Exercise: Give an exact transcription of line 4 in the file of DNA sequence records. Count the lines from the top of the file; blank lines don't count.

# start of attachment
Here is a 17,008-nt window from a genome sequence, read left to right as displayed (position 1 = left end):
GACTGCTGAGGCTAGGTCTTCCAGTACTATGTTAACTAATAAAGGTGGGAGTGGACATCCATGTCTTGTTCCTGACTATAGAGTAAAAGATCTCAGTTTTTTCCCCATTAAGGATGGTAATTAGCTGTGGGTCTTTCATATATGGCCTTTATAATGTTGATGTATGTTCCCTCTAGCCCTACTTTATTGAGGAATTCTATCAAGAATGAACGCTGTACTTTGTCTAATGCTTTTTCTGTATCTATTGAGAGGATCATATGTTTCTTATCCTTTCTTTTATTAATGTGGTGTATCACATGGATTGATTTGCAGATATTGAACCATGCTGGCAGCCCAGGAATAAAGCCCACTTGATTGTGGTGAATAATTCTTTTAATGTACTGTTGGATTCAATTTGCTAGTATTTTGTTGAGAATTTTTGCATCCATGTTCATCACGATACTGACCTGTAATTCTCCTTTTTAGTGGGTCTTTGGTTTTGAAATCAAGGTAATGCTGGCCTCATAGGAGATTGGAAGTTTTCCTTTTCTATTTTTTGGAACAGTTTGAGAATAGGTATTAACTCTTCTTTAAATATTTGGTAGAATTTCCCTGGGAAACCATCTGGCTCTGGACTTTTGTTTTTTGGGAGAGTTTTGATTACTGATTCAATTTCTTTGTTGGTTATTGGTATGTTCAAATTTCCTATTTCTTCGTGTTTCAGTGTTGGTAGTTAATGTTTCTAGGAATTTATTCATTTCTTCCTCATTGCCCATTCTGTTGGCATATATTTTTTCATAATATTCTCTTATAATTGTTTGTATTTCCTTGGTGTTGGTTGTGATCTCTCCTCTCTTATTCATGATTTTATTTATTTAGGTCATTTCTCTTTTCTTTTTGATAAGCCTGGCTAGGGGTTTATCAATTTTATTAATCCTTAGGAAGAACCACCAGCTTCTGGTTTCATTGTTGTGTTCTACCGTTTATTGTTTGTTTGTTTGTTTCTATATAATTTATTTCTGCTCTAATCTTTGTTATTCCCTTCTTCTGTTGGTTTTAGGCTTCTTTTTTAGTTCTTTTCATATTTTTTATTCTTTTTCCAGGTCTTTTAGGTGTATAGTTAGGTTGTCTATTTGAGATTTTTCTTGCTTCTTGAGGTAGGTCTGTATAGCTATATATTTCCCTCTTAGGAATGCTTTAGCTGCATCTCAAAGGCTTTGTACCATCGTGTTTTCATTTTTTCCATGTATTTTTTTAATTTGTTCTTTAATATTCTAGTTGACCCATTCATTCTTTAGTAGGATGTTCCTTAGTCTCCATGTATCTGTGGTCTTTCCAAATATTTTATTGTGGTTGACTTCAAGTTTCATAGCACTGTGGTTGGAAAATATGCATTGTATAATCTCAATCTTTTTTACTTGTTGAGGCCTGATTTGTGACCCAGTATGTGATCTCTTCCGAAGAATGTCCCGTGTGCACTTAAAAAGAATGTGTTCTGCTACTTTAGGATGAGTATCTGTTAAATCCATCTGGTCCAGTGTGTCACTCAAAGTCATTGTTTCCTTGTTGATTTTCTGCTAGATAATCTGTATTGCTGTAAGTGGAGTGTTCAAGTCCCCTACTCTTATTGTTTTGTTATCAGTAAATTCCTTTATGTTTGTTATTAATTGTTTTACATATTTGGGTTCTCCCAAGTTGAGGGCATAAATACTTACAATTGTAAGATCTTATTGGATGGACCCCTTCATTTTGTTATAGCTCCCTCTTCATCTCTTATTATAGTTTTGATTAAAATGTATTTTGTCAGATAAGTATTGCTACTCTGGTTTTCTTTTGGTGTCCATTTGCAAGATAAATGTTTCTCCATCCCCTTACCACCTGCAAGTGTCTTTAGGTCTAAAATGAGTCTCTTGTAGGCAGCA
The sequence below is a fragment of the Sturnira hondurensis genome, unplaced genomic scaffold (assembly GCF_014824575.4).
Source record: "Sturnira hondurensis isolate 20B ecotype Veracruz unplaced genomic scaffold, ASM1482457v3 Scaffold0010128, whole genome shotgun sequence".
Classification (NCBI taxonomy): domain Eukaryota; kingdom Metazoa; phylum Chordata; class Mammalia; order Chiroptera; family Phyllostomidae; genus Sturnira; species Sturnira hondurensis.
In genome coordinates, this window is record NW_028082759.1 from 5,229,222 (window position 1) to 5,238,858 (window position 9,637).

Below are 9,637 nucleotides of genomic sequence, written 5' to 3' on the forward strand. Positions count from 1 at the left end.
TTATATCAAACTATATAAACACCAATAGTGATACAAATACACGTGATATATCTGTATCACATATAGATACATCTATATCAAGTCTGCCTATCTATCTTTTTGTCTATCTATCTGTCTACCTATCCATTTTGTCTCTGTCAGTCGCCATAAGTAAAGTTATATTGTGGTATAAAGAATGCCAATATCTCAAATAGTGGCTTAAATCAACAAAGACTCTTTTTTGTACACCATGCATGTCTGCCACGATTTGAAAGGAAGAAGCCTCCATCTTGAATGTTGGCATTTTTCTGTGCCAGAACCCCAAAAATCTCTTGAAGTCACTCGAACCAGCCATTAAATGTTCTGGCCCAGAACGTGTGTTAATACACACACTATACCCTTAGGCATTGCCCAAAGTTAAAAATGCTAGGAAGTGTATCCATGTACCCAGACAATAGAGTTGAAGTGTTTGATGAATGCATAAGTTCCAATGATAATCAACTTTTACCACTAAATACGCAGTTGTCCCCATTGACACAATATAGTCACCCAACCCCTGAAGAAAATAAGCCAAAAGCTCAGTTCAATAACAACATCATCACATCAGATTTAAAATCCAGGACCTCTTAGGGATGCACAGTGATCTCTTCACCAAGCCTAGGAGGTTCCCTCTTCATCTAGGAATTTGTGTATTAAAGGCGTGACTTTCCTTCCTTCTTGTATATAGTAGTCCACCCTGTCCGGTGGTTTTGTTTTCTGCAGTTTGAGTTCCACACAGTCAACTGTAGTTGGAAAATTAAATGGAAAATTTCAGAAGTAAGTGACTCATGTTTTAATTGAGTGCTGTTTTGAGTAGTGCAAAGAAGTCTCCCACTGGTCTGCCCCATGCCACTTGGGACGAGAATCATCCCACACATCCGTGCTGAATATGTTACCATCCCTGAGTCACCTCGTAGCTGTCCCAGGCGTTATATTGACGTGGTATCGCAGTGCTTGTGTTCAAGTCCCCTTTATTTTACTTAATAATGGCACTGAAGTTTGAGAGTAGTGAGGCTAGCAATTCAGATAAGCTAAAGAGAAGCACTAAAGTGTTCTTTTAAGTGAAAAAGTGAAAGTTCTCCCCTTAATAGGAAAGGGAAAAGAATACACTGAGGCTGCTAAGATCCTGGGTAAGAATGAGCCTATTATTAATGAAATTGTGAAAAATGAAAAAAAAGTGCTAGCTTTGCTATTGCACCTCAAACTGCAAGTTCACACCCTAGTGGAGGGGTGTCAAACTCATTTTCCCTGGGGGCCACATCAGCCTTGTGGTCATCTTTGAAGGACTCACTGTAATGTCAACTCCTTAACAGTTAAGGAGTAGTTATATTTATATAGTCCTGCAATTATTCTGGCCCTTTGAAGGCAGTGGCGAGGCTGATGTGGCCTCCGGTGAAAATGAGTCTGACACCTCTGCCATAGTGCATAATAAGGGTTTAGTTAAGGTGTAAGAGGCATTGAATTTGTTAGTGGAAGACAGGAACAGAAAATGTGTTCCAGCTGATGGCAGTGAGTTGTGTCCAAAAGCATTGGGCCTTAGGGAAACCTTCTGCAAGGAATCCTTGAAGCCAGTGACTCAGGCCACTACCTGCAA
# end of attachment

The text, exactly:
Source record: "Sturnira hondurensis isolate 20B ecotype Veracruz unplaced genomic scaffold, ASM1482457v3 Scaffold0010128, whole genome shotgun sequence".